• What do you like most about your field?
  • What do you find most challenging?
  • What would make your job easier?
  • What are the big challenges facing your company in the next two years?
  • Where did you go to school?
  • Does this industry offer internships or apprenticeships?
  • Is your company facing any unique challenges?
  • Do you work mostly in the office or do you work remotely?
  • What shows are you streaming right now?
  • Where should I go while I am in town? (If visiting an area)
  • Where would you recommend I go for dinner in town? (If visiting an area)  

One of my favorite places to make new contacts is in the food line at an event. While waiting in the line, I strike up a conversation with the people around me. “Glad I’m not too hungry” or something silly to get them at ease. Then I go into my list of networking questions. By having a few questions memorized, you won’t feel like you will run out of things to talk about, because your conversation partner will do most of the talking. Periodically reflect back to them what you hear, and ask follow up questions. Having a back-and-forth conversation is more comfortable than bombarding them with question after question.


What Do I Do Now?  

Now that you have made a few contacts, how do you keep the momentum going? I meet many people at job fairs and expos. Most contacts will give you a business card. Write a quick note on the back: What you talked about AND any follow up they or you were going to do. I will email a contact with a question about a giveaway item (where they got it, cost, etc.) or if they know any other events coming up that might be a good fit for Lofton. This keeps an open line of communication between us.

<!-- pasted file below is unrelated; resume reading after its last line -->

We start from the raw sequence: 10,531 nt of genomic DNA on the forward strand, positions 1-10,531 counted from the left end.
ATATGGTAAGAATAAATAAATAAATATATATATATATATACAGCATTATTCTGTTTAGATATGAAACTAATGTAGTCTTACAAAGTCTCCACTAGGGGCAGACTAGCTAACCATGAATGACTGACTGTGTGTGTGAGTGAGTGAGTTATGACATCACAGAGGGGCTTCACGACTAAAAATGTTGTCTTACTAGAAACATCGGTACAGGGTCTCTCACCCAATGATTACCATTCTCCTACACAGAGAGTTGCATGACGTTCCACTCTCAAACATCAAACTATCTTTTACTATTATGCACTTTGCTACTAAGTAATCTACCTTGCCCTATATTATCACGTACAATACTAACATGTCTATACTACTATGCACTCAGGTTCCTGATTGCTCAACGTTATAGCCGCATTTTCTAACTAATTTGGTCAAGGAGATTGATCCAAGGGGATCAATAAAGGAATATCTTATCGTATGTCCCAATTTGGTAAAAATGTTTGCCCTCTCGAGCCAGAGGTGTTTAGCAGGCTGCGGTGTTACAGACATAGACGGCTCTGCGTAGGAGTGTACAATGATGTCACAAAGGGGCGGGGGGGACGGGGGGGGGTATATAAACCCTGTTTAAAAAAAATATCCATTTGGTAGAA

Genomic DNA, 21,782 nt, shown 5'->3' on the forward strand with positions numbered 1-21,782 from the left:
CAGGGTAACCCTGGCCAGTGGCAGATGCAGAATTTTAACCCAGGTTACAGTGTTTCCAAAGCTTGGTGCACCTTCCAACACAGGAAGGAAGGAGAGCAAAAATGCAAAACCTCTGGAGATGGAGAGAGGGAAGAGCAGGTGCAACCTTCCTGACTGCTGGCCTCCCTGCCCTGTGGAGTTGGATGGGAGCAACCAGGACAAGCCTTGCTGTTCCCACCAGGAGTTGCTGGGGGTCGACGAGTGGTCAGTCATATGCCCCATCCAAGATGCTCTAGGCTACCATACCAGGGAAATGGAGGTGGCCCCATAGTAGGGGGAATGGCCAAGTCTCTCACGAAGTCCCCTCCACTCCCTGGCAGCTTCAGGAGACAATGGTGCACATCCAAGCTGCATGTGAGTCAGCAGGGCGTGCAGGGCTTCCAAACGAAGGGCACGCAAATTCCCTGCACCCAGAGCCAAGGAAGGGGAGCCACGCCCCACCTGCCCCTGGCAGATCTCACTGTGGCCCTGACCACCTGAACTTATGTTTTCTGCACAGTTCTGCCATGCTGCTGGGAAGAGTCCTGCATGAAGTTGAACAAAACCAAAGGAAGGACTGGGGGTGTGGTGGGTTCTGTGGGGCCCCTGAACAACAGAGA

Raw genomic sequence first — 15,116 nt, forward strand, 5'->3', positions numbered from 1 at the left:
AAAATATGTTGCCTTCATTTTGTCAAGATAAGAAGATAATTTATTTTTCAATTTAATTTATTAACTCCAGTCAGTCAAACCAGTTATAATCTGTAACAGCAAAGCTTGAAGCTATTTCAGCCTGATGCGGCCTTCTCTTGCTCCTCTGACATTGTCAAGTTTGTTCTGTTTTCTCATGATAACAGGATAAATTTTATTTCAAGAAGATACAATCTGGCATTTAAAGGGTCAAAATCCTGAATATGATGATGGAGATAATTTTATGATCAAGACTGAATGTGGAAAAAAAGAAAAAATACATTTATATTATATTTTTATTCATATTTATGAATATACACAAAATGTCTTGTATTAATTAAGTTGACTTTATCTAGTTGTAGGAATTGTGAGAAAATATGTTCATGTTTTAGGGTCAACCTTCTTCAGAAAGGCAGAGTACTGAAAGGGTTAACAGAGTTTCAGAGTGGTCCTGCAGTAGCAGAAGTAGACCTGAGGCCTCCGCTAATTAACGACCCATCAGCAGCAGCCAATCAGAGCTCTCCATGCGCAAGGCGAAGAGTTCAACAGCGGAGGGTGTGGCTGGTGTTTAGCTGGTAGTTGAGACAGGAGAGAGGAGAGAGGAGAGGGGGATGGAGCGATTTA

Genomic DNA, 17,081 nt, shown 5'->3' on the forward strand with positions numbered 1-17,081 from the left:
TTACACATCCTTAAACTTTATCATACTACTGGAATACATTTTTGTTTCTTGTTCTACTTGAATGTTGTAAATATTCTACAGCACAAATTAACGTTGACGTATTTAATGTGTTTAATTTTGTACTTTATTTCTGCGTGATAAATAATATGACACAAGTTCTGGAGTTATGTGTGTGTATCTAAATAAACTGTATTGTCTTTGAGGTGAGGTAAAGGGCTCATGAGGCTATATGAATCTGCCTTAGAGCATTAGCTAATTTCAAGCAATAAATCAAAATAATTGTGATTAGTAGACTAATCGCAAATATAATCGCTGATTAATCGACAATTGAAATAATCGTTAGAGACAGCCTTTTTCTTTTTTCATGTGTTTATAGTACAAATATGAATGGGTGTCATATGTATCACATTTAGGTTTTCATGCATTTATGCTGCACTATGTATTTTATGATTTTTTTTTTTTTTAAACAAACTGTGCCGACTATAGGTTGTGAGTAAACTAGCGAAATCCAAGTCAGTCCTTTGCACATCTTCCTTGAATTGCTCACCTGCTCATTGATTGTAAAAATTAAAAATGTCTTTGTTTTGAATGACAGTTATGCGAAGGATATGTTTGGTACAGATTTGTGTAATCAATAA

Be sure to add your contacts on LinkedIn. First, be sure you have a strong, accurate profile. Make sure you have a professional profile picture, good summary, and up-to-date work history. When sending a request to a new contact, always include a personalized note as opposed to a generic LinkedIn invitation. A quick message on how you met or explaining why you wish to connect will help you establish a better relationship with your new contact. Once the request is accepted, you need to start building a strong relationship. Comment on your connections' posts, like and share their content, and even reach out periodically by sending them a message to see how they're doing. Networking is about creating relationships, and if you're a silent LinkedIn connection, your relationships will never grow.  

Networking is a great way to make connections in your industry. You never know what opportunities could arise when you can build meaningful relationships with colleagues, experts, recruiters and potential employers online.


About Lofton: Founded in 1979, Lofton Services offers clients the best of all worlds. We provide the responsive, personal service and flexibility of a small local firm while having the technology, resources, and infrastructure to deliver the benefits of the biggest players in our industry. Lofton Staffing can deliver the right people, with the right skills, right when you need them.  Contact us today